Sourdough starter (1 of 2)
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Sourdough starter (1 of 2)
  Sourdough    Starters  
Last updated 6/12/2012 1:23:43 AM. Recipe ID 56938. Report a problem with this recipe.
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      Title: Sourdough starter (1 of 2)
 Categories: Breads
      Yield: 2 Servings
           -Bread Machine CB
    A true sourdough starter is nothing more than the flour and milk or
  water which sits at room temperature for several days and catches
  live yeast bacteria from the air. Most starter recipes today include
  yeast as an original ingredient as it is much easier and less time
  consuming. In addition, many sourdough bread recipes also indicate
  usage of yeast itself as it does provide a higher rising, lighter
    A sourdough starter should be kept in a glass or plastic bowl which
  has a tight fitting lid. I recommend a bowl instead of a jar as you
  can "feed" your starter right in the bowl easily. To make your
  starter, mix together: INGREDIENTS: 2 cup lukewarm milk
        2    cup bread flour
    2 1/2    tsp yeast (one package)
    Mix the starter with an electric or hand held mixer on the lowest
  setting. Cover your starter and place in a warm, draft-free location
  for 4 to 7 days, gently stirring it once a day. You may notice that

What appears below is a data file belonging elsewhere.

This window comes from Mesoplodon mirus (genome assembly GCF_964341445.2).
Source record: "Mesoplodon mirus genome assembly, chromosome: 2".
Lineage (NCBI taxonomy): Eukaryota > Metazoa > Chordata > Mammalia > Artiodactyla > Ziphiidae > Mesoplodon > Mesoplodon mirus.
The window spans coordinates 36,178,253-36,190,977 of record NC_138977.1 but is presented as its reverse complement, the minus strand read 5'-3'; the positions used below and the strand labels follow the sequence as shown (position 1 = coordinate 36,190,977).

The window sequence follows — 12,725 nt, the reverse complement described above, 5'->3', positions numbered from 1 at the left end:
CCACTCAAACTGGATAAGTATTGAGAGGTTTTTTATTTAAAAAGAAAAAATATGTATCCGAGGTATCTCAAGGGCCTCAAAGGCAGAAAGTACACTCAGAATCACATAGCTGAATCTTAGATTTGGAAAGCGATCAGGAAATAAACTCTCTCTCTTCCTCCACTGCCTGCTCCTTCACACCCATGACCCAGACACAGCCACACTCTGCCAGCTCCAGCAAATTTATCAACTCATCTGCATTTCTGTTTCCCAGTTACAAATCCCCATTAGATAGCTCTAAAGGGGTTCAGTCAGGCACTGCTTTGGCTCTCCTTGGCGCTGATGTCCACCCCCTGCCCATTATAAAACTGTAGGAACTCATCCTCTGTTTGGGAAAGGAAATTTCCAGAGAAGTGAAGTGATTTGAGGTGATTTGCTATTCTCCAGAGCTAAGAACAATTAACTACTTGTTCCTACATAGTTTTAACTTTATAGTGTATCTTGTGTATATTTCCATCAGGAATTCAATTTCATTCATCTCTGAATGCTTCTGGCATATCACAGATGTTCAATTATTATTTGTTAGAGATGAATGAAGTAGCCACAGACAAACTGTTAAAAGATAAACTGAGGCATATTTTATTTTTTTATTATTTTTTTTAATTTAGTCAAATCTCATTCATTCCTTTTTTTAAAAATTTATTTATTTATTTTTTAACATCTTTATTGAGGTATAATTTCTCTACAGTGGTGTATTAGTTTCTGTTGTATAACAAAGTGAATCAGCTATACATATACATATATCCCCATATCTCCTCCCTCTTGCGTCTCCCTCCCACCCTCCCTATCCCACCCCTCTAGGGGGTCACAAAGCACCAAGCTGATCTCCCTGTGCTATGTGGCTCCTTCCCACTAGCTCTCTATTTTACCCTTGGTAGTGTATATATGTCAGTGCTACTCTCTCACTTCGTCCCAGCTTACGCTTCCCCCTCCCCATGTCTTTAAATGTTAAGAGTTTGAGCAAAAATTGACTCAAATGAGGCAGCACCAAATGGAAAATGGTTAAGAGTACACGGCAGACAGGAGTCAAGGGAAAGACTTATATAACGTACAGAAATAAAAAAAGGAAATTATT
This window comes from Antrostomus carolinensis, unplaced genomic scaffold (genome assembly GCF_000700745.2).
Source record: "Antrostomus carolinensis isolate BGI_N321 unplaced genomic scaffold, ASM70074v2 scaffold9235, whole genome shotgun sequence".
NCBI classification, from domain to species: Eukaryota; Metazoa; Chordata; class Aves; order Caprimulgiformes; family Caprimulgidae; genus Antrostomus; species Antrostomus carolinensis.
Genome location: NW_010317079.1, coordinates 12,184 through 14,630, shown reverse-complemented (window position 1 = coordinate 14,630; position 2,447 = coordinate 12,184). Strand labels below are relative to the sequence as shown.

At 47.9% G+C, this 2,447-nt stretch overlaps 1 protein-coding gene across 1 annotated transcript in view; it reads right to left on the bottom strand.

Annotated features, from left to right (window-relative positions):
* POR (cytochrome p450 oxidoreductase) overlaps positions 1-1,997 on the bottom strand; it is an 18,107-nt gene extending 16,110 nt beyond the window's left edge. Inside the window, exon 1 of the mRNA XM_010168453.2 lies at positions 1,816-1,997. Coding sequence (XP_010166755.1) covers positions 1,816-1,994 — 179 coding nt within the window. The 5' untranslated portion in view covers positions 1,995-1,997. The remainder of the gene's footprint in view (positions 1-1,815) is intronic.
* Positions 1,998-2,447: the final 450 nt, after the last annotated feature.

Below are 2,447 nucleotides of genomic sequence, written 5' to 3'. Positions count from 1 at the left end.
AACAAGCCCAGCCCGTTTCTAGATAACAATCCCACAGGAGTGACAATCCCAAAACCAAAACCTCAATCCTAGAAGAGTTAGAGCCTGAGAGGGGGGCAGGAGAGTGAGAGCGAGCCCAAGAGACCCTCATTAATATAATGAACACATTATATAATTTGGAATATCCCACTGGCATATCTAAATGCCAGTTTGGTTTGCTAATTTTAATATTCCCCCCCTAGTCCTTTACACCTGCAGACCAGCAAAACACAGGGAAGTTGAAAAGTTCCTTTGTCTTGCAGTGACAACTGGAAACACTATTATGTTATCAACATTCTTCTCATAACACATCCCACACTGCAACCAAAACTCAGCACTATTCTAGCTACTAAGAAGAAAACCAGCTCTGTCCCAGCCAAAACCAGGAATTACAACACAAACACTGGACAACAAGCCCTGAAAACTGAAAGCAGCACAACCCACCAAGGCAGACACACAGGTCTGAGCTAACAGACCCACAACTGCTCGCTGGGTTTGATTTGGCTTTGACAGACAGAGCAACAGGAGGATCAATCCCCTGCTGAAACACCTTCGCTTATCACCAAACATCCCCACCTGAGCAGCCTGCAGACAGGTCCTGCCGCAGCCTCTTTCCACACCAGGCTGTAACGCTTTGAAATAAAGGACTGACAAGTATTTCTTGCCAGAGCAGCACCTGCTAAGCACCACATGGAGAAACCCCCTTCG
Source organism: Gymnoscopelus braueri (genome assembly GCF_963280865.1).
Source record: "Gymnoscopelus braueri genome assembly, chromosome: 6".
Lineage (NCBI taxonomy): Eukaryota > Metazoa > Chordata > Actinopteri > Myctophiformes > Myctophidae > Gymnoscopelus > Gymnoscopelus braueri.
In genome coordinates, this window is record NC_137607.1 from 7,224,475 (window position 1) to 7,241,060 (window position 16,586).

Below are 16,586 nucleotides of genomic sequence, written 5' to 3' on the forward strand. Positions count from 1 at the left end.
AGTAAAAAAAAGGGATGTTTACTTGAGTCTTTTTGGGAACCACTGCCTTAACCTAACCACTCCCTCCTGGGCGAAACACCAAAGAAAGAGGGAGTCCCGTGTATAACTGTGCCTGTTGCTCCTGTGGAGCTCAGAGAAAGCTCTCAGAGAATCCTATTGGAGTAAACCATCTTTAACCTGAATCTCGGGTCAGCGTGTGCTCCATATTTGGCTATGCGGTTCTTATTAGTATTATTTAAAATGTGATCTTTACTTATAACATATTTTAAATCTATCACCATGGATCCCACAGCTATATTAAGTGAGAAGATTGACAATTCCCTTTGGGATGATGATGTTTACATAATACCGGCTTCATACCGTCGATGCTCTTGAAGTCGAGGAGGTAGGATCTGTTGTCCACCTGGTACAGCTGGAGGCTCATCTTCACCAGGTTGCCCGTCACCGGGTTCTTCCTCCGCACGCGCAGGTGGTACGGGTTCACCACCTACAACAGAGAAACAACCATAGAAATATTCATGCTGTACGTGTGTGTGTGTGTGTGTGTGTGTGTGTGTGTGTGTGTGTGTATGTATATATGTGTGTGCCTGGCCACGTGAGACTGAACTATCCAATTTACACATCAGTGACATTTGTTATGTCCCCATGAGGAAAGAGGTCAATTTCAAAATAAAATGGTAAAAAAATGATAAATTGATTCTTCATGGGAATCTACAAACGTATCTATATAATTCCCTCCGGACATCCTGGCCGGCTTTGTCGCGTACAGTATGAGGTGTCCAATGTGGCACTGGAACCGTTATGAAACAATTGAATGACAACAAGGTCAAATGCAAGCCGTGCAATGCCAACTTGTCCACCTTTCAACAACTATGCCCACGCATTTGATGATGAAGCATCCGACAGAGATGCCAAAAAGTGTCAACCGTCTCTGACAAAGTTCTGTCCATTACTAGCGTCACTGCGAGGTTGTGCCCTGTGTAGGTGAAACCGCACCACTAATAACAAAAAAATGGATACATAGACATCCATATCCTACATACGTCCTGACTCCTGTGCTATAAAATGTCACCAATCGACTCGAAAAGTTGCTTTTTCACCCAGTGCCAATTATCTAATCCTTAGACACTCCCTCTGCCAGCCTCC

the mixture bubbles and in some cases it may even overflow the bowl.
  This is an indication that you have a healthy starter which should
  simply be poured off and discarded.
    If your starter ever changes colors, to purple, for example,
  discard and start another one.
    After allowing your starter to sit for 4 to 7 days it is ready to be
  used. Take out whatever portion your recipe calls for and put into the
  machine as you would any liquid ingredient. After removing a portion
  from the starter, the starter must be "fed". Simply add equal
  portions of milk or water and flour as was used. For example, if you
  used 1 cup of starter, replace it with 1 cup of water and 1 cup of
  bread flour.
    Some hints on feeding your starter: always use the same kind of
  flour. If you used bread flour in your original starter, use bread
  flour to feed it. Also, alternate between milk and water for each
  feeding. Since your original liquid ingredient was milk, the first
  liquid feeding should be with water. If you forget which you used
  last, that's okay, but try to alternate at least every other time.
  After feeding your starter, let it sit at room temperature for about
  one day and then refrigerate. =Continued=

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Recipe ID 56938 (Apr 03, 2005)

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